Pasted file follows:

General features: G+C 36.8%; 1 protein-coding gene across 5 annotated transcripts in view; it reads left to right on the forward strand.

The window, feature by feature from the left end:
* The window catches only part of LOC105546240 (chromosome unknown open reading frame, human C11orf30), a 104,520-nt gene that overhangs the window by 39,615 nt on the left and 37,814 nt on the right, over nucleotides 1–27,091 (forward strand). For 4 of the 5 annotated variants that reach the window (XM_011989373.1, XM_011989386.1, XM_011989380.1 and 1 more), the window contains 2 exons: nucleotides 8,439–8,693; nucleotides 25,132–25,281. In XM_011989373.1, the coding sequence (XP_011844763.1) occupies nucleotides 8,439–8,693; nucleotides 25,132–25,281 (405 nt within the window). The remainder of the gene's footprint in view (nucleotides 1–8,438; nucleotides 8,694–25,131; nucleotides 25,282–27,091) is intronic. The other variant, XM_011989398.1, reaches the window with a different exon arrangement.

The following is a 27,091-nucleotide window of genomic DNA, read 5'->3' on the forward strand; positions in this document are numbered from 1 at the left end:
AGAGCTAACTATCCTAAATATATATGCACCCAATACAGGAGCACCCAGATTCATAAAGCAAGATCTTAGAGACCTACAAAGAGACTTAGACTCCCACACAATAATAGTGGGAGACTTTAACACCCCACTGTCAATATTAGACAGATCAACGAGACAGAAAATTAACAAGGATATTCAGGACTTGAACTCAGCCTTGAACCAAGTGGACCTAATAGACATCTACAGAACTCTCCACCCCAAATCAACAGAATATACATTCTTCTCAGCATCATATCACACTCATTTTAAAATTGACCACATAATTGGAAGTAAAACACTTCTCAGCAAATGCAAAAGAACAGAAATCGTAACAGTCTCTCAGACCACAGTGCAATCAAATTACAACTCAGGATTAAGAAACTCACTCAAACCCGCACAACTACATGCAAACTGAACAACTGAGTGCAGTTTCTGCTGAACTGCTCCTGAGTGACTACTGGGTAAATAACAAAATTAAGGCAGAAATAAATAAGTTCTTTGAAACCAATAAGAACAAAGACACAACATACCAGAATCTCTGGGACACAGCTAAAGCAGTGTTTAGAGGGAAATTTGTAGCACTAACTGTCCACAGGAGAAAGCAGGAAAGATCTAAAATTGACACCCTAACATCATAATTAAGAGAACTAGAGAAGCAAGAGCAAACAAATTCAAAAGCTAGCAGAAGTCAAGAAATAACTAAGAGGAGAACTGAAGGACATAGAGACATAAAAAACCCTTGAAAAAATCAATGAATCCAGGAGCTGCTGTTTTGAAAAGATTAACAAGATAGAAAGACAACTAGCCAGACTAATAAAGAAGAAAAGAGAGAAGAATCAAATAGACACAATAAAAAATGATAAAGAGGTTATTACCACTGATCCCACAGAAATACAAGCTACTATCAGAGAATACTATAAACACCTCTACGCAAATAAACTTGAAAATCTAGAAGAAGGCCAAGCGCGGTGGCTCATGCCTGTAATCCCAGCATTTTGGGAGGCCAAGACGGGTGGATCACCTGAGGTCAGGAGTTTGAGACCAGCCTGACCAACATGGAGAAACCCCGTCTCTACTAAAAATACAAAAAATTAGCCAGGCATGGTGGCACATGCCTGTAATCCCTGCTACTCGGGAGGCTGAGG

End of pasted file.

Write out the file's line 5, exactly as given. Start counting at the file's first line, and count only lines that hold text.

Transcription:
AGAGCTAACTATCCTAAATATATATGCACCCAATACAGGAGCACCCAGATTCATAAAGCAAGATCTTAGAGACCTACAAAGAGACTTAGACTCCCACACAATAATAGTGGGAGACTTTAACACCCCACTGTCAATATTAGACAGATCAACGAGACAGAAAATTAACAAGGATATTCAGGACTTGAACTCAGCCTTGAACCAAGTGGACCTAATAGACATCTACAGAACTCTCCACCCCAAATCAACAGAATATACATTCTTCTCAGCATCATATCACACTCATTTTAAAATTGACCACATAATTGGAAGTAAAACACTTCTCAGCAAATGCAAAAGAACAGAAATCGTAACAGTCTCTCAGACCACAGTGCAATCAAATTACAACTCAGGATTAAGAAACTCACTCAAACCCGCACAACTACATGCAAACTGAACAACTGAGTGCAGTTTCTGCTGAACTGCTCCTGAGTGACTACTGGGTAAATAACAAAATTAAGGCAGAAATAAATAAGTTCTTTGAAACCAATAAGAACAAAGACACAACATACCAGAATCTCTGGGACACAGCTAAAGCAGTGTTTAGAGGGAAATTTGTAGCACTAACTGTCCACAGGAGAAAGCAGGAAAGATCTAAAATTGACACCCTAACATCATAATTAAGAGAACTAGAGAAGCAAGAGCAAACAAATTCAAAAGCTAGCAGAAGTCAAGAAATAACTAAGAGGAGAACTGAAGGACATAGAGACATAAAAAACCCTTGAAAAAATCAATGAATCCAGGAGCTGCTGTTTTGAAAAGATTAACAAGATAGAAAGACAACTAGCCAGACTAATAAAGAAGAAAAGAGAGAAGAATCAAATAGACACAATAAAAAATGATAAAGAGGTTATTACCACTGATCCCACAGAAATACAAGCTACTATCAGAGAATACTATAAACACCTCTACGCAAATAAACTTGAAAATCTAGAAGAAGGCCAAGCGCGGTGGCTCATGCCTGTAATCCCAGCATTTTGGGAGGCCAAGACGGGTGGATCACCTGAGGTCAGGAGTTTGAGACCAGCCTGACCAACATGGAGAAACCCCGTCTCTACTAAAAATACAAAAAATTAGCCAGGCATGGTGGCACATGCCTGTAATCCCTGCTACTCGGGAGGCTGAGG